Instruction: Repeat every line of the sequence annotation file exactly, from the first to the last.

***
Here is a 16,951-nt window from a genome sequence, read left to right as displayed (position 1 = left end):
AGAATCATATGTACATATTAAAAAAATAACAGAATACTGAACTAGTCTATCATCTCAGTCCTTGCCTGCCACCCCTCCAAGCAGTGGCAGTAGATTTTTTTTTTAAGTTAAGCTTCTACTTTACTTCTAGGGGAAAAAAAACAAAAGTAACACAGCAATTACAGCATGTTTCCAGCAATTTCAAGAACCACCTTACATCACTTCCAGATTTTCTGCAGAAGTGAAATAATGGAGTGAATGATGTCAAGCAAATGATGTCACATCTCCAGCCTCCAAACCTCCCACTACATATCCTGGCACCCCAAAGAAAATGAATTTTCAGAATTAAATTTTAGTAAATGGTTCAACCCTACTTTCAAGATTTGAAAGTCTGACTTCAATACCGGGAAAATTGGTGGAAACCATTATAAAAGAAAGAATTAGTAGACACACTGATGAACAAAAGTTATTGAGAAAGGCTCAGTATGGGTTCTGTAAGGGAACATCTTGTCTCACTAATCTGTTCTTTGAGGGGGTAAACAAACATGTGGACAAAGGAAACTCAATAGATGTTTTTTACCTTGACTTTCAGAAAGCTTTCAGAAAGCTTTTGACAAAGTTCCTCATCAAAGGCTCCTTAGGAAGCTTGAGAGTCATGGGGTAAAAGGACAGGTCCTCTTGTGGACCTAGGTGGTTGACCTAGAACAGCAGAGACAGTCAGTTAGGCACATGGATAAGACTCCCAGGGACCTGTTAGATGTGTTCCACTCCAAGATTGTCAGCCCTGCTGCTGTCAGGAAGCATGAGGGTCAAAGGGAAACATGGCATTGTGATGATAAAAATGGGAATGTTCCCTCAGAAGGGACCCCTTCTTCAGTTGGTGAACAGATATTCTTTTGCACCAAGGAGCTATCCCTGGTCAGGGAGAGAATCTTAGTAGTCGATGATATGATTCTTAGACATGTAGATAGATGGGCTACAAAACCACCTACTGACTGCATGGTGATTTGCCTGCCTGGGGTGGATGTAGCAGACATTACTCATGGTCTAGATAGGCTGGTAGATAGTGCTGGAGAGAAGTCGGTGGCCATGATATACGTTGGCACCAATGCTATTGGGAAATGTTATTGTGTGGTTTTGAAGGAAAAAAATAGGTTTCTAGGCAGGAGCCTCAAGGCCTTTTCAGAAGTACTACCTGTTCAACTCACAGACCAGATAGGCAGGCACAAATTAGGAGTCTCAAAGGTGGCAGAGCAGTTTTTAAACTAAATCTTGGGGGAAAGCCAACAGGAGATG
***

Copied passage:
Here is a 16,951-nt window from a genome sequence, read left to right as displayed (position 1 = left end):
AGAATCATATGTACATATTAAAAAAATAACAGAATACTGAACTAGTCTATCATCTCAGTCCTTGCCTGCCACCCCTCCAAGCAGTGGCAGTAGATTTTTTTTTTAAGTTAAGCTTCTACTTTACTTCTAGGGGAAAAAAAACAAAAGTAACACAGCAATTACAGCATGTTTCCAGCAATTTCAAGAACCACCTTACATCACTTCCAGATTTTCTGCAGAAGTGAAATAATGGAGTGAATGATGTCAAGCAAATGATGTCACATCTCCAGCCTCCAAACCTCCCACTACATATCCTGGCACCCCAAAGAAAATGAATTTTCAGAATTAAATTTTAGTAAATGGTTCAACCCTACTTTCAAGATTTGAAAGTCTGACTTCAATACCGGGAAAATTGGTGGAAACCATTATAAAAGAAAGAATTAGTAGACACACTGATGAACAAAAGTTATTGAGAAAGGCTCAGTATGGGTTCTGTAAGGGAACATCTTGTCTCACTAATCTGTTCTTTGAGGGGGTAAACAAACATGTGGACAAAGGAAACTCAATAGATGTTTTTTACCTTGACTTTCAGAAAGCTTTCAGAAAGCTTTTGACAAAGTTCCTCATCAAAGGCTCCTTAGGAAGCTTGAGAGTCATGGGGTAAAAGGACAGGTCCTCTTGTGGACCTAGGTGGTTGACCTAGAACAGCAGAGACAGTCAGTTAGGCACATGGATAAGACTCCCAGGGACCTGTTAGATGTGTTCCACTCCAAGATTGTCAGCCCTGCTGCTGTCAGGAAGCATGAGGGTCAAAGGGAAACATGGCATTGTGATGATAAAAATGGGAATGTTCCCTCAGAAGGGACCCCTTCTTCAGTTGGTGAACAGATATTCTTTTGCACCAAGGAGCTATCCCTGGTCAGGGAGAGAATCTTAGTAGTCGATGATATGATTCTTAGACATGTAGATAGATGGGCTACAAAACCACCTACTGACTGCATGGTGATTTGCCTGCCTGGGGTGGATGTAGCAGACATTACTCATGGTCTAGATAGGCTGGTAGATAGTGCTGGAGAGAAGTCGGTGGCCATGATATACGTTGGCACCAATGCTATTGGGAAATGTTATTGTGTGGTTTTGAAGGAAAAAAATAGGTTTCTAGGCAGGAGCCTCAAGGCCTTTTCAGAAGTACTACCTGTTCAACTCACAGACCAGATAGGCAGGCACAAATTAGGAGTCTCAAAGGTGGCAGAGCAGTTTTTAAACTAAATCTTGGGGGAAAGCCAACAGGAGATG